Dec. 15 (Bloomberg) -- The number of container ships idled rose to the highest level in 18 months as the supply of vessels expanded and trade growth slowed, according to Paris-based shipping researcher Alphaliner.
Some 210 ships with a combined carrying capacity of 526,000 20-foot boxes were idled as of Dec. 5, Alphaliner said today in an e-mailed report. That’s the highest since May 2010 and will reach 600,000 boxes by the end of the year, according to the report.
Shipments to Europe from Asia rose 4.5 percent in the first 10 months of this year, while capacity expanded nearly twice as much, rising 8 percent, according to Woking, England-based Container Trade Statistics Ltd., which tracks shipment information. The U.S. will import 2.8 percent more containerized goods next year, down from a previous forecast of 4.7 percent, Newark, New Jersey-based Journal of Commerce/PIERS said Dec. 12, blaming a “stubbornly slow” economic recovery.
“This is a symptom of a container shipping market suffering from a glut of vessels and slowing trade growth,” Nikolaj Kamedula, an analyst with SEB Enskilda in Copenhagen, said by phone today. “Container lines are facing a tough year of single-digit demand growth.”
The global fleet of container ships expanded 17 percent to a near-record 4,774 vessels in the past four years, according to Redhill, England-based shipping data provider IHS Fairplay.
Costs to transport 20-foot containers to Europe from China fell 33 percent to $490 a box this quarter, according to data from Clarkson Securities Ltd., a unit of the world’s largest shipbroker. Shipments to the U.S., measured in 40-foot units, are down 8.8 percent to $1,419 over the same period.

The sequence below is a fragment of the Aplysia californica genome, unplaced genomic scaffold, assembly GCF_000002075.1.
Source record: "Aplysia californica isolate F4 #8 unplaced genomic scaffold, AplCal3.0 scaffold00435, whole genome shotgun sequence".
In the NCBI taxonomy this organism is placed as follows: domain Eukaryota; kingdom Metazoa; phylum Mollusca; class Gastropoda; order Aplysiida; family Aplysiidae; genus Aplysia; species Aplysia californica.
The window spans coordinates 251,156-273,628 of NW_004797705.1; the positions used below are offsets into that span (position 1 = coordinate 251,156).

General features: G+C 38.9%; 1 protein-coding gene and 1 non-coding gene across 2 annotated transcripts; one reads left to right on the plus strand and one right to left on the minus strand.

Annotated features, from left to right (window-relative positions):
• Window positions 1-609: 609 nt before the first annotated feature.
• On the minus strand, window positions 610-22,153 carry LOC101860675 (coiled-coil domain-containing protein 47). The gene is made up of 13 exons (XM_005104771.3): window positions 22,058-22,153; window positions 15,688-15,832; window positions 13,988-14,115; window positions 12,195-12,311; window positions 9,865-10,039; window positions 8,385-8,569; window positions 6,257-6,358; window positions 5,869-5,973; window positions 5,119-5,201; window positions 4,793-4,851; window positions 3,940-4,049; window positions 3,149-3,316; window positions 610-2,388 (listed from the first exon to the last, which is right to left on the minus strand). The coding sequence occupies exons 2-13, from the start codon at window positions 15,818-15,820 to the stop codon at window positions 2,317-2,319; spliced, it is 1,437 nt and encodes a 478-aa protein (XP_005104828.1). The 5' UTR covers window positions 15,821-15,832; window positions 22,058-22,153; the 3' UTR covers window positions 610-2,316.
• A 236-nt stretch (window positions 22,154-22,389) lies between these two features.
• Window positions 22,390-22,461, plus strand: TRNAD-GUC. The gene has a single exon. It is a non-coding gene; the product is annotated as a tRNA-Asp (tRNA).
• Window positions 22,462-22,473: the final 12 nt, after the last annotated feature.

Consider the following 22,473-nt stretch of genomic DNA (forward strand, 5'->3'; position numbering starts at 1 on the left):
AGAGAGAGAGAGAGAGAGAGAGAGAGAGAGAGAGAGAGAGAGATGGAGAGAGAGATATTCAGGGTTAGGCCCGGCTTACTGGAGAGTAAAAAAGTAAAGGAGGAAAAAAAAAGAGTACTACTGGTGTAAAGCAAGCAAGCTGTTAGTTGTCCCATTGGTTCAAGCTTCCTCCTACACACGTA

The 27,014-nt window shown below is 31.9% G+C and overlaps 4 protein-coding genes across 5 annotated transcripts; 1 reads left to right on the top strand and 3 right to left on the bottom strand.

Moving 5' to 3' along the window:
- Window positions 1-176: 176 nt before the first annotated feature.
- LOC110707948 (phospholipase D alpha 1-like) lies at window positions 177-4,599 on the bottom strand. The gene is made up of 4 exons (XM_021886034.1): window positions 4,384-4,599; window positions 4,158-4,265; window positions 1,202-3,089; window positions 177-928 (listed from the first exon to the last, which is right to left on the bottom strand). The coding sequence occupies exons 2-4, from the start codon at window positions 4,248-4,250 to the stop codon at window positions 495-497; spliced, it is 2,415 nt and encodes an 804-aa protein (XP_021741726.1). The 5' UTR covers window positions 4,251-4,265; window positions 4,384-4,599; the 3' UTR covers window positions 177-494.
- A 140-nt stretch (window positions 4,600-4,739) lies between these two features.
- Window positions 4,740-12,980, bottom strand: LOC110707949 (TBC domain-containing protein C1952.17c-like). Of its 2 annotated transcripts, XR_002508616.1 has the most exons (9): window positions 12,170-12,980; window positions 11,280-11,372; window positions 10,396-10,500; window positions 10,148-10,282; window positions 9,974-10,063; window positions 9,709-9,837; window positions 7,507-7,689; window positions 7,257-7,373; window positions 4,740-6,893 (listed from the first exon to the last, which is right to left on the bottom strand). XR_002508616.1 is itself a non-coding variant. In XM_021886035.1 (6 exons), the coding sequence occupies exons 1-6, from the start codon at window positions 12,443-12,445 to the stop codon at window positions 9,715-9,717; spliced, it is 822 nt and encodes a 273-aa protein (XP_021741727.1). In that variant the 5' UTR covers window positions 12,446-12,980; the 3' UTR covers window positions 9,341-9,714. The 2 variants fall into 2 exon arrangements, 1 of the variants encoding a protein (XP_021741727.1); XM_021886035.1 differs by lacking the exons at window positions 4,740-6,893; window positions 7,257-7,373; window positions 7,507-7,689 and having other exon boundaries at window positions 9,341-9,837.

West Coast Imports
Containerized imports from Asia to the U.S. West Coast will advance 2.7 percent next year, compared with an earlier estimate of 5.9 percent, Journal of Commerce/PIERS said. That’s the world’s largest inter-regional trade lane for shipping manufactured goods such as furniture, televisions and car parts, according to Clarkson.
The U.S. economy, the world’s largest, will expand 1.8 percent next year, compared with 1.5 percent in 2011, the Washington-based International Monetary Fund estimates. That compares with projected global growth of 4 percent.
London-based shipbroker Clarkson cut its estimate for this year’s growth in trade on the Asia-to-U.S. route to 1.5 percent from 6.1 percent in November. The global trade prediction was cut to 8.3 percent from 9 percent.
“The number of container ships idled is increasing due to an oversupply of ships and also a lack of demand,” Lars Heindorff, an analyst with Copenhagen-based ABG Sundal Collier ASA, said by phone today.
--With assistance from Michelle Wiese Bockmann in London. Editor: John Deane
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